Move towards Industry 5.0 with Resilient and Sustainable Value Delivery
Let’s start with a diagram created by Jeroen Kraaijenbrink published in LinkedIn. This very aptly describes the move to the new Paradigm which is focused on 3 primary pillars:
- Sustainability Driven
- Resilience Focused
These three work together and in this article let’s deal with the Sustainability and Resilience aspect which works together to deliver better Value to Business, Customers, Employees and Partners.
Resilience in IT systems refers to the ability of a system to continue functioning and providing services in the face of various disruptions, challenges, or failures. These disruptions can include hardware failures, software bugs, cyberattacks, natural disasters, power outages, and other unforeseen events. The goal of building resilient IT systems is to minimize downtime, data loss, and service interruptions, ensuring that critical business processes can continue even when faced with adversity. For any reason, if the system is unusable by the intended user, it will affect business.
A Survey of 1001 US mid-market Executives that Forbes Insights conducted on behalf of Capital One in late 2020 indicates that – “89% of Executives expect their companies to be very Resilient by the end of 2021”.
Failure is the new normal. Failure will happen. The question is how fast we can get back to normal business. We should not have the same failure, the same way. A lot of the failure is due to mistakes by people. If it happens, it means we have not learnt from the failure / mistakes.
Key principles and components of resilience in IT systems include:
Redundancy: Resilient systems often incorporate redundancy at various levels, such as redundant hardware components, network paths, and data centers. Redundancy ensures that if one component fails, another can take over seamlessly, minimizing disruption.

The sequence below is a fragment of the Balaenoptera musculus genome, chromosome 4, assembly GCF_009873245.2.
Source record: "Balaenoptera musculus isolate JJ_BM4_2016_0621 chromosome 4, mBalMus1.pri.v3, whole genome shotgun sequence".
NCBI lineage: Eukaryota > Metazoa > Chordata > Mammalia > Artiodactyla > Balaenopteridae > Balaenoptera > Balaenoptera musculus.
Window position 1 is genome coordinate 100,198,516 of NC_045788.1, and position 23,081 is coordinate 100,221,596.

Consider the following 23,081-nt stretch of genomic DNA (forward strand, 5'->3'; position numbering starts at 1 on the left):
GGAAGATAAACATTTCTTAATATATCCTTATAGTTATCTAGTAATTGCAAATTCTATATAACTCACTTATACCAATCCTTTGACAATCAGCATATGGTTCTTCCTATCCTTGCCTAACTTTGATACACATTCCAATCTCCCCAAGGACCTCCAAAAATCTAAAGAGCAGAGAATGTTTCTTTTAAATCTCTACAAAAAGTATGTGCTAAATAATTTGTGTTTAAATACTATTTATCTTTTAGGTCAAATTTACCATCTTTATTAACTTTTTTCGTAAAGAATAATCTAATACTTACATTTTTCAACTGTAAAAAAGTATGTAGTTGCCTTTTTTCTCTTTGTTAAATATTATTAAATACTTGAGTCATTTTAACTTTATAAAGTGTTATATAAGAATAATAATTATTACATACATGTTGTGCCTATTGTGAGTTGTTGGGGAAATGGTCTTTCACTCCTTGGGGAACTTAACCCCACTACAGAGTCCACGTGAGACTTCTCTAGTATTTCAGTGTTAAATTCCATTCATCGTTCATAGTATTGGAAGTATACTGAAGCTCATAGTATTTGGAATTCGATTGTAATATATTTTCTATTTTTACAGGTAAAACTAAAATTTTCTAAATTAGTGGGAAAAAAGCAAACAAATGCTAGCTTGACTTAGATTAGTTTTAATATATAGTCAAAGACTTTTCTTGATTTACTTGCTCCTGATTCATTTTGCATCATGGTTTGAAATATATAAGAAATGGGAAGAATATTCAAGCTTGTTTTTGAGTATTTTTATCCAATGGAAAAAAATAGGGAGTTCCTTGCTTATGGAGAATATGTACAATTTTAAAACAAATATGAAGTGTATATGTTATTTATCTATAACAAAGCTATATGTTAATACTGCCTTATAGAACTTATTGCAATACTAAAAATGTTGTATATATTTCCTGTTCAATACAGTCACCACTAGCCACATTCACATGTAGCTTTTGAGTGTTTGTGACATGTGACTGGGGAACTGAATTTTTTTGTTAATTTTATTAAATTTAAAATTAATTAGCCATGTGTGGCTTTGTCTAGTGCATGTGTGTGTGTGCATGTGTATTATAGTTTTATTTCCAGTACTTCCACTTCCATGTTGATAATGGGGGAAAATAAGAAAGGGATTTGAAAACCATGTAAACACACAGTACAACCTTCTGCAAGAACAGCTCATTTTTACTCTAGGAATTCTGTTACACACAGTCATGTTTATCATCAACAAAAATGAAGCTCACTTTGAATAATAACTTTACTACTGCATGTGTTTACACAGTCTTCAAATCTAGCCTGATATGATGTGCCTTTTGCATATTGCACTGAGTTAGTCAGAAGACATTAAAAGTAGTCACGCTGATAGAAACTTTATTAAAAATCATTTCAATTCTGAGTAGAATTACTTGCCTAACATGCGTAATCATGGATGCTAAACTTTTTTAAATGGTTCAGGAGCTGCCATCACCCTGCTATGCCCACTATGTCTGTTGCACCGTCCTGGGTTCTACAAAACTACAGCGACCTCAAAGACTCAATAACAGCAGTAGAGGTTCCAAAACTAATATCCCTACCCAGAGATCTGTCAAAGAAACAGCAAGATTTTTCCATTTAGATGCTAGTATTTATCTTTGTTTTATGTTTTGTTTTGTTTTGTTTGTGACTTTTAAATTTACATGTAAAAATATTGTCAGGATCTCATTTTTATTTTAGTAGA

Failover and High Availability: Failover mechanisms automatically switch to backup systems or resources when a primary component fails. High availability configurations aim to keep systems operational with minimal downtime.
Data Backup and Recovery: Regular data backups and effective recovery strategies are essential for resilience. This includes both data backup and the ability to restore systems to a functional state after a failure.
Disaster Recovery Planning: A well-defined disaster recovery plan outlines how an organization will respond to catastrophic events like natural disasters or large-scale cyberattacks. This plan includes procedures for data recovery, system restoration, and communication.
Monitoring and Alerting: Continuous monitoring of IT systems allows for early detection of issues and potential failures. Alerts and notifications help IT teams respond promptly to mitigate problems before they escalate.
Load Balancing: Distributing workloads across multiple servers or resources helps prevent overload on any single component, improving system performance and resilience.
Security Measures: Strong security practices, including intrusion detection systems, firewalls, and access controls, are essential for protecting IT systems against cyberattacks that can compromise their resilience.
Cloud Services: Many organizations leverage cloud computing services to enhance resilience. Cloud providers typically offer redundancy, backup solutions, and disaster recovery capabilities as part of their services.
Regular Testing and Simulation: IT teams should conduct regular tests and simulations of disaster scenarios to validate the effectiveness of resilience measures and ensure staff members are prepared to respond appropriately.
Experimentation and Training: Experimenting to find newer and better ways of doing the work and learning new technology, new ways of working will help in building better secure and resilient systems.
Resilience is a critical consideration for businesses and organizations that rely on IT systems to deliver services, as it helps minimize financial losses, reputation damage, and customer impact in the event of disruptions or failures. It involves a combination of proactive planning, technological measures, and operational practices to ensure system availability and continuity.